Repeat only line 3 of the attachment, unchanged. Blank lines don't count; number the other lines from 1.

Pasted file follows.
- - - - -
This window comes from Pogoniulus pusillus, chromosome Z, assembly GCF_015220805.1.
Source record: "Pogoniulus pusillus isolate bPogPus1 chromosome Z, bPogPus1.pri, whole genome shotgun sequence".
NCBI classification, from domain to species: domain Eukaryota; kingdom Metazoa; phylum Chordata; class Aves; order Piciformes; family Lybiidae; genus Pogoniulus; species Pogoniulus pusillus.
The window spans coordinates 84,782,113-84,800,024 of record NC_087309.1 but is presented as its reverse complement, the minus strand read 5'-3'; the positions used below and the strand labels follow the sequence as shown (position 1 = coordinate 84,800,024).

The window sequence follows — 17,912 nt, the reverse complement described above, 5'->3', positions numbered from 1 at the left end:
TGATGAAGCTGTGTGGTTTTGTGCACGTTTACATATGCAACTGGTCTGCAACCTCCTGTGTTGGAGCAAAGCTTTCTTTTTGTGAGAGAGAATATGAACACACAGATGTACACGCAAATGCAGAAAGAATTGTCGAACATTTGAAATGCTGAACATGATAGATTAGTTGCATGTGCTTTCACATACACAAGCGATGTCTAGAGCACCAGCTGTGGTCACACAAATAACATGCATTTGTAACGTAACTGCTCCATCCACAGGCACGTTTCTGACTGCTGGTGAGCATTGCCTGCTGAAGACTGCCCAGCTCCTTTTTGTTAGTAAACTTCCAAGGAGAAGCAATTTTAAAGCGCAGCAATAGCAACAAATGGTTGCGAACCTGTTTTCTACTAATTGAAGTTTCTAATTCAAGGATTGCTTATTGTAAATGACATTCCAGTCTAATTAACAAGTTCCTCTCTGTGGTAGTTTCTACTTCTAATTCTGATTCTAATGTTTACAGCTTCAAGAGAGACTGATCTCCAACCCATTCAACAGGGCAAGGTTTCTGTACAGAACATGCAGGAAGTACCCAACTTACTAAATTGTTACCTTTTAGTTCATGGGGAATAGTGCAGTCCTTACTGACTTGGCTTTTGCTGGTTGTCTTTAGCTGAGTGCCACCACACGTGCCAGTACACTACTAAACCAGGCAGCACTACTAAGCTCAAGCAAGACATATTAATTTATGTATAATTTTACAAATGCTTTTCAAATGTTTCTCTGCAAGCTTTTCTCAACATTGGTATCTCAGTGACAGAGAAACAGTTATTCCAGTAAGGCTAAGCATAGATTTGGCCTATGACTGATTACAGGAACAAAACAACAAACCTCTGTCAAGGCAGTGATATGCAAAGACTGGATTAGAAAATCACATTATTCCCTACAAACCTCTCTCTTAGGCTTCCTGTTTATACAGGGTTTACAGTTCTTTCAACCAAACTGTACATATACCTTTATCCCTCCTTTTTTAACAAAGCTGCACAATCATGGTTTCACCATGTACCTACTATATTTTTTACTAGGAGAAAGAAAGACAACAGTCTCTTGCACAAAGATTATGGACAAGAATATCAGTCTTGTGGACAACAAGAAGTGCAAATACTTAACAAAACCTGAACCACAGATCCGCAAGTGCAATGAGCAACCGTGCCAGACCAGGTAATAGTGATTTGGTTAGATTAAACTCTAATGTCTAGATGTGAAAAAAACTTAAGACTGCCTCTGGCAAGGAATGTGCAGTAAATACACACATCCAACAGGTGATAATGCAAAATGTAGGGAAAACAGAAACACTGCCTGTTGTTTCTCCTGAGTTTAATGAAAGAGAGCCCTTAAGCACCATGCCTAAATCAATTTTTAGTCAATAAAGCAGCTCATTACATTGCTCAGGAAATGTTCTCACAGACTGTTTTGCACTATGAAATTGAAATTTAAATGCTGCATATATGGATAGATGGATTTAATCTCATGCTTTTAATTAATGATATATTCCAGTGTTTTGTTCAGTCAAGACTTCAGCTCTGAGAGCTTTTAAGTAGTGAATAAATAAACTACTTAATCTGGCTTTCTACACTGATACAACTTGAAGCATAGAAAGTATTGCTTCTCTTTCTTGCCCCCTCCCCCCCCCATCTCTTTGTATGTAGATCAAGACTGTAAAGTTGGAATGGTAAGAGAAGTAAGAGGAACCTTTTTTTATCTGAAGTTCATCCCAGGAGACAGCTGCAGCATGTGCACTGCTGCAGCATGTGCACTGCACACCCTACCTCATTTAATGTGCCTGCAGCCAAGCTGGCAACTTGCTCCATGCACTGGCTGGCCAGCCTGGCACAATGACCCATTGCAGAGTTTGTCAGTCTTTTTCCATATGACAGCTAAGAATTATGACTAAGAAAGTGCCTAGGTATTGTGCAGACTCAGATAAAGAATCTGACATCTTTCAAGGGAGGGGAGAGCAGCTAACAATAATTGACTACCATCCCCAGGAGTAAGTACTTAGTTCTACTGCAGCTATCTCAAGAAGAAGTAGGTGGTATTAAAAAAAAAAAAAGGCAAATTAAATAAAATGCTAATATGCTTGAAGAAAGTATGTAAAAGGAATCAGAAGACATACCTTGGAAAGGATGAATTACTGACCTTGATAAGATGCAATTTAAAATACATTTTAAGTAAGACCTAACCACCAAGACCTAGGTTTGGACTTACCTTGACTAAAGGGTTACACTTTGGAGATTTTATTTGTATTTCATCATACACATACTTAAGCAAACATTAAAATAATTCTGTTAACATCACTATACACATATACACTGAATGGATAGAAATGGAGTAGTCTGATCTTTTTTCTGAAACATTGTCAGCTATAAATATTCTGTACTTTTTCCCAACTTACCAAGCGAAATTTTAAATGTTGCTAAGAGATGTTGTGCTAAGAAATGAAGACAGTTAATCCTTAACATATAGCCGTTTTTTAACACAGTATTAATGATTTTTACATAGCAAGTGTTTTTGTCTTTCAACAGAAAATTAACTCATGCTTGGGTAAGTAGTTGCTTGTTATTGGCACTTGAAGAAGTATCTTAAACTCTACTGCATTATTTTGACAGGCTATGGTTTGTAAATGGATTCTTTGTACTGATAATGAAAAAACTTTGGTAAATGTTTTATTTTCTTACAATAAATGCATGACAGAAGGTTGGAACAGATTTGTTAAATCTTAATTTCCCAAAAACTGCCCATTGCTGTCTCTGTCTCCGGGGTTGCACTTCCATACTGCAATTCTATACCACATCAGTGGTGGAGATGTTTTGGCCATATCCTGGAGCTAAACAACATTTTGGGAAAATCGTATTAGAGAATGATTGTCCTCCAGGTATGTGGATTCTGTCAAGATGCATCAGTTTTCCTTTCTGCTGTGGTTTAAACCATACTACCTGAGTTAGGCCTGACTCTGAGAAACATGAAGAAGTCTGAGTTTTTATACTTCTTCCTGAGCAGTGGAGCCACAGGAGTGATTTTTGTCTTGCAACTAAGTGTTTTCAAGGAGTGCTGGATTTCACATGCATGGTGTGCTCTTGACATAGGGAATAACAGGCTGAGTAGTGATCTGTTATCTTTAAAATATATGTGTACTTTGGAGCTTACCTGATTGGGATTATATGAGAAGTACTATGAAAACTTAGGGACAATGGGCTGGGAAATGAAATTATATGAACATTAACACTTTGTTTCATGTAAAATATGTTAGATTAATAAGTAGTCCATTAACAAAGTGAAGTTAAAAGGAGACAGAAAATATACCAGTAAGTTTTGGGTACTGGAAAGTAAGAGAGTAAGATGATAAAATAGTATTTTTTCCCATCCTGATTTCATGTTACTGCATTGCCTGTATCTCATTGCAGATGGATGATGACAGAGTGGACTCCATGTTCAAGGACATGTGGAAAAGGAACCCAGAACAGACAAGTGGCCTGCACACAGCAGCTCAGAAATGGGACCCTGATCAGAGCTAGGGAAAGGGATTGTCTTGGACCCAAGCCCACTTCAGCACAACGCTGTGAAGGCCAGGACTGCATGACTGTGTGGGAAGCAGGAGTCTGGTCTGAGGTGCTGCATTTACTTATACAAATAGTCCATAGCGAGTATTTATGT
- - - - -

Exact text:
NCBI classification, from domain to species: domain Eukaryota; kingdom Metazoa; phylum Chordata; class Aves; order Piciformes; family Lybiidae; genus Pogoniulus; species Pogoniulus pusillus.